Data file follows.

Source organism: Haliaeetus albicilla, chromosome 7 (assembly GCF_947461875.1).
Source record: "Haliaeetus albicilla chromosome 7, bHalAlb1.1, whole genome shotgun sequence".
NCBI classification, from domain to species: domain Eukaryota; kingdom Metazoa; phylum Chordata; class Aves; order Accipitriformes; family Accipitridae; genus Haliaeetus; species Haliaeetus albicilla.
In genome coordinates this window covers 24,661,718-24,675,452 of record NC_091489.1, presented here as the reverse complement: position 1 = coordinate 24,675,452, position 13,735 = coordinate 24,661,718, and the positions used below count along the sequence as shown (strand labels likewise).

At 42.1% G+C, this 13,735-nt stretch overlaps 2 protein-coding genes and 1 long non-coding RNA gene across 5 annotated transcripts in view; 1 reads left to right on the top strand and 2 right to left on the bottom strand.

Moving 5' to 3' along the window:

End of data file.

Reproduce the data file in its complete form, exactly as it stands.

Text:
Source organism: Haliaeetus albicilla, chromosome 7 (assembly GCF_947461875.1).
Source record: "Haliaeetus albicilla chromosome 7, bHalAlb1.1, whole genome shotgun sequence".
NCBI classification, from domain to species: domain Eukaryota; kingdom Metazoa; phylum Chordata; class Aves; order Accipitriformes; family Accipitridae; genus Haliaeetus; species Haliaeetus albicilla.
In genome coordinates this window covers 24,661,718-24,675,452 of record NC_091489.1, presented here as the reverse complement: position 1 = coordinate 24,675,452, position 13,735 = coordinate 24,661,718, and the positions used below count along the sequence as shown (strand labels likewise).

At 42.1% G+C, this 13,735-nt stretch overlaps 2 protein-coding genes and 1 long non-coding RNA gene across 5 annotated transcripts in view; 1 reads left to right on the top strand and 2 right to left on the bottom strand.

Moving 5' to 3' along the window: